The information on Achieved environmental benefits, Cross-media effects, Applicability, Economics, Driving forces for implementation, Examples, and Reference information for ENE techniques for electric motors is given in Section 3.6.7.
Energy efficient motors (EEMs) and high efficiency motors (HEMs) offer greater energy efficiency. The additional initial purchase cost may be 20 - 30 % or higher for motors of greater than 20 kW, and may be 50 - 100 % higher for motors under 15 k W, depending on the energy savings category (and therefore the amount of additional steel and copper use) etc. However, energy savings of 2 - 8 % can be achieved for motors of 1 - 15 kW.
As the reduced losses result in a lower temperature rise in the motor, the lifetime of the motor winding insulation, and of the bearings, increases. Therefore, in many cases:
●downtime and maintenance costs are reduced
●tolerance to thermal stresses increases
●ability to handle overload conditions improves
●resistance to abnormal operating conditions − under and overvoltage, phase unbalance, poorer voltage and current wave shapes (e.g. harmonics), etc. – improves
●power factor improves
●noise is reduced.
A European-wide agreement between the European Committee of Manufacturers of Electrical Machines and Power Electronics ( CEMEP) and the European Commission ensures that the efficiency levels of most electric motors manufactured in Europe are clearly displayed. The European motor classification scheme is applicable to motors < 100 kW and basically establishes three efficiency classes, giving motor manufacturers an incentive to introduce higher efficiency models:
●EFF1 (high efficiency motors)
●EFF2 (standard efficiency motors)
●EFF3 (poor efficiency motors).
These efficiency levels apply to 2 and 4 pole three phase AC squirrel cage induction motors, rated for 400 V, 50 Hz, with S1 duty class, with an output of 1.1 to 90 k W, which account for the largest sales volume on the market. Figure 3.27 shows the energy efficiency of the three types of motors as a function of their output.
The Eco Design (EuP) Directive is likely to eliminate motors in class EFF 3 and EFF 2 by 2011. The International Electrotechnical Comission ( IEC) is, at the time of writing, working on the introduction of a new international classification scheme, where the EFF2 and EFF# motors are together at the bottom, and above EFF1 there will be a new premium class.
An appropriate motor choice can be greatly aided through the use of adequate computer software, such as Motor Master Plus29 and EuroDEEM30 proposed by the EU-SAVE PROMOT project.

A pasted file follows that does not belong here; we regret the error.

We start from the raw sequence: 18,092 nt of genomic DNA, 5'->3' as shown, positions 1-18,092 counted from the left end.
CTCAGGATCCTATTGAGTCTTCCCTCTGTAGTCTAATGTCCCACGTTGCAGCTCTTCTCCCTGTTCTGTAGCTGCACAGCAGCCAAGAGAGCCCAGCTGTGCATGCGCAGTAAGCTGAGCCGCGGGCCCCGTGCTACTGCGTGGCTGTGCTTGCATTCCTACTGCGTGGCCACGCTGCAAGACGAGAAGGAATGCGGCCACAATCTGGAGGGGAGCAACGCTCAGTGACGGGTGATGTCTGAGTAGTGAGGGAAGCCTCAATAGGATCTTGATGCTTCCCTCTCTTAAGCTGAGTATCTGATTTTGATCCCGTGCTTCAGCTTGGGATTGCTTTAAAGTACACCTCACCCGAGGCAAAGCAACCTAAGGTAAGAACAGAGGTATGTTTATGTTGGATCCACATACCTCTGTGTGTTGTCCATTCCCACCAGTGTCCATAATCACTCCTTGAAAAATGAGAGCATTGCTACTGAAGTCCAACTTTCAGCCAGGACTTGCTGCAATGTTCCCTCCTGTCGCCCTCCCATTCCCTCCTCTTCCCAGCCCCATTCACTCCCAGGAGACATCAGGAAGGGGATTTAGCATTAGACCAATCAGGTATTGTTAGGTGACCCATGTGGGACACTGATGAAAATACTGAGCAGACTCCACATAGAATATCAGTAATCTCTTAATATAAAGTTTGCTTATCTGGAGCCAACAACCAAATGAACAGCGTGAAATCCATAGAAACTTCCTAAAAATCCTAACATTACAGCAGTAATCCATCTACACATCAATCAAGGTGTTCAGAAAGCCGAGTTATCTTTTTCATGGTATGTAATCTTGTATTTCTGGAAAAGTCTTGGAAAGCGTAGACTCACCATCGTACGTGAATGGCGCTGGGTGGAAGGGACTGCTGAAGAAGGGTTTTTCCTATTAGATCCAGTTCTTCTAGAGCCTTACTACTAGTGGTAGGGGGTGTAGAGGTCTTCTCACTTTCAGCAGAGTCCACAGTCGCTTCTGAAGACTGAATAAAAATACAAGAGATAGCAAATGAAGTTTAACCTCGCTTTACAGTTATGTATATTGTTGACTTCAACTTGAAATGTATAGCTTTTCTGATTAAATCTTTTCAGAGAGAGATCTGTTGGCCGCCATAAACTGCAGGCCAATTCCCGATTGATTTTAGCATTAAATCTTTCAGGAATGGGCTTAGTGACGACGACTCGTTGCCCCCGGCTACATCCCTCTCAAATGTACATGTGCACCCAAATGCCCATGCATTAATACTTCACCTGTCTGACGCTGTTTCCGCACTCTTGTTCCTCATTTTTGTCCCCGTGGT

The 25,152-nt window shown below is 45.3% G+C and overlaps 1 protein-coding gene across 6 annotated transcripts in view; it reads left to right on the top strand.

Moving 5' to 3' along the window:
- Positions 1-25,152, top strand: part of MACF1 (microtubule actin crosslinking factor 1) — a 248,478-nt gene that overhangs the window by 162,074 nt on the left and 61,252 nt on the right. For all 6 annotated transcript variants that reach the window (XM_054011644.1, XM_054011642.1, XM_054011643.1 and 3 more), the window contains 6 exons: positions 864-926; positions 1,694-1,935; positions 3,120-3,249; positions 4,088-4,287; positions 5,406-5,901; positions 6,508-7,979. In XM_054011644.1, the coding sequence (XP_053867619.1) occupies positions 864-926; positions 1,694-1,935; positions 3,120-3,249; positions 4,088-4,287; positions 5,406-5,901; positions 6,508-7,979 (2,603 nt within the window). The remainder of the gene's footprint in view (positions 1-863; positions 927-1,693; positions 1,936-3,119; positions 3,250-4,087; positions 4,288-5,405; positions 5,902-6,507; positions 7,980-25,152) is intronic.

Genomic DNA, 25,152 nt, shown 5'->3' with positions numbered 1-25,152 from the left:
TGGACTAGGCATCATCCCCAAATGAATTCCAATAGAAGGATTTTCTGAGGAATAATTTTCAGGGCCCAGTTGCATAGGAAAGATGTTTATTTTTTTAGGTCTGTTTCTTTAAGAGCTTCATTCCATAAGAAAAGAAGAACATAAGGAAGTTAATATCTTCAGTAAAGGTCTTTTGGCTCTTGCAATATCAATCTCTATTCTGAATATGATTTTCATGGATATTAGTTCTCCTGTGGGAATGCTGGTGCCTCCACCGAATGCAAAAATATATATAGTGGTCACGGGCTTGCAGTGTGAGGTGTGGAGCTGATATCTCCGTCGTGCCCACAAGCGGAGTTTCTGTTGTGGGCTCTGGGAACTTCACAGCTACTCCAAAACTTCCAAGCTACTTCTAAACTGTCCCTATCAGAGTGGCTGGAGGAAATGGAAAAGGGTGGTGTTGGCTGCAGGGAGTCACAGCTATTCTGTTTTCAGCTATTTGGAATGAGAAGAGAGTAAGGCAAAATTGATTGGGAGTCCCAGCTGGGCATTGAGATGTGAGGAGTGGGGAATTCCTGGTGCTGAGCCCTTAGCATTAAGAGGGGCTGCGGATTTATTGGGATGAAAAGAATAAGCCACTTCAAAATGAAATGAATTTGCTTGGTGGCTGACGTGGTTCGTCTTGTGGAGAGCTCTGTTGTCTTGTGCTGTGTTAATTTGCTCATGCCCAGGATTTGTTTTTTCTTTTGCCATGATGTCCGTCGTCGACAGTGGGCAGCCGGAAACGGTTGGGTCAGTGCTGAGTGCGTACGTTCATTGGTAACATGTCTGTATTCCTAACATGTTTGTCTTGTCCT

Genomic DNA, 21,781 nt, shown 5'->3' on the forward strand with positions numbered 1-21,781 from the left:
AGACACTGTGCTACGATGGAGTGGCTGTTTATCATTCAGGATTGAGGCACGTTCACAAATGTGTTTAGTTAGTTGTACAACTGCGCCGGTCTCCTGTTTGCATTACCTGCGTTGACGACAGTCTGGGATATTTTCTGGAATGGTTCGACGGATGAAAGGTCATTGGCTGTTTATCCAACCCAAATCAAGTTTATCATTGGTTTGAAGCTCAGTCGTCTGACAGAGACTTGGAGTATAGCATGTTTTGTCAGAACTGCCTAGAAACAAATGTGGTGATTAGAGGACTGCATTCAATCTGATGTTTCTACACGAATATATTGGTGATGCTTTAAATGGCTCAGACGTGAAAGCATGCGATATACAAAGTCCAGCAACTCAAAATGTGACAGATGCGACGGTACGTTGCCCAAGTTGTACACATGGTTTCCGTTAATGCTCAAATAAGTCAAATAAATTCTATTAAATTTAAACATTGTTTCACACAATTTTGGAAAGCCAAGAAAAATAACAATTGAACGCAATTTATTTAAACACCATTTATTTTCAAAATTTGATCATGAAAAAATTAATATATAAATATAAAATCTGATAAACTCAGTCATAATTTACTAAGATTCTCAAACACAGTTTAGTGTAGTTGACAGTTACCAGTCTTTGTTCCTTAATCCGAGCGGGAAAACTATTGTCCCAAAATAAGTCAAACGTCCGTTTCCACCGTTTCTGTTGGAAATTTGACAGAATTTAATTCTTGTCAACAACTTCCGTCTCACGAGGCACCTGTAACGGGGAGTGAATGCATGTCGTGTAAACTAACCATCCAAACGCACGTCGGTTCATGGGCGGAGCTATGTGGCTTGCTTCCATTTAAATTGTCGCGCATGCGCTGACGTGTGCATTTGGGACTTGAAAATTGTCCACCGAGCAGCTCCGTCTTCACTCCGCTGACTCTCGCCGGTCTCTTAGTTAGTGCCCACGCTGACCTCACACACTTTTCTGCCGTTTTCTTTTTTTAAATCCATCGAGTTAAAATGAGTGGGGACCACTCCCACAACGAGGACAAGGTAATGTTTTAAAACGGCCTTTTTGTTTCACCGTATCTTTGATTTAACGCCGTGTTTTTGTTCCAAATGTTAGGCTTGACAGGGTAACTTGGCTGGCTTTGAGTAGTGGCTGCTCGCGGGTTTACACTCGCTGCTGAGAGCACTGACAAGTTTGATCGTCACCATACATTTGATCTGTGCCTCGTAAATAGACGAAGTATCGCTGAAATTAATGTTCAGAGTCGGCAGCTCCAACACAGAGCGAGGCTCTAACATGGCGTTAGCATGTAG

Appropriate motor solutions may be selected by using the EuroDEEM database31, which collates the efficiency of more than 3500 types of motors from 24 manufacturers.
Harmonics caused by speed controllers, etc. cause losses in motors and transformers ( see Section 3.5.2). An EEM takes more natural resources (copper and steel) for its production.
Electric motor drives exist in practically all industrial plants, where electricity is available.
The applicability of particular measures, and the extent to which they might save money, depend upon the size and specific nature of the installation. An assessment of the needs of the entire installation and of the system within it can determine which measures are both applicable and profitable. This should be done by a qualified drive system service provider or by qualified in-house engineering staff. In particular, this is important for VSDs and EEMs, where there is a risk of using more energy, rather than savings. It is necessary to treat new drive application designs from parts replacement in existing applications. The assessment conclusions will identify the measures which are applicable to a system, and will include an estimate of the savings, the cost of the measure, as well as the payback time.
For instance, EEMs include more material (copper and steel) than motors of a lower efficiency. As a result, an EEM has a higher efficiency but also a lower slip frequency ( which results in more rpm) and a higher starting current from the power supply than a motor of standard efficiency. The following examples s how cases where using an EEM is not the optimum solution:
●when a HVAC system is working under full load conditions, the replacement of an EEM increases the speed of the ventilators ( because of the lower slip) and subsequently increases the torque load. Using an EEM in this case brings about higher energy consumption than by using a motor of standard efficiency. The design should aim not to increase the final rpm
●if the application runs less than 1000 − 2000 hours per year (intermittent drives), the EEM may not produce a significant effect on energy savings (see Economics, below)
●if the application has to start and stop frequently, the savings may be lost because of the higher starting current of the EEM
●if the application runs mainly with a partial load (e.g. pumps) but for long running times, the savings by using EEM are negligible and a VSD will increase the energy savings.
The price of an EEM motor is about 20 % higher than that of a conventional one Over its lifetime, approximate costs associated with operating a motor are shown in Figure 3.30:
When buying or repairing a motor, it is really important to consider the energy consumption and to minimise it as follows:
●payback period can be as short as 1 year or less with AC drives
●high efficiency motors need a longer payback on energy savings.
Energy Efficiency (2009) 3.6.1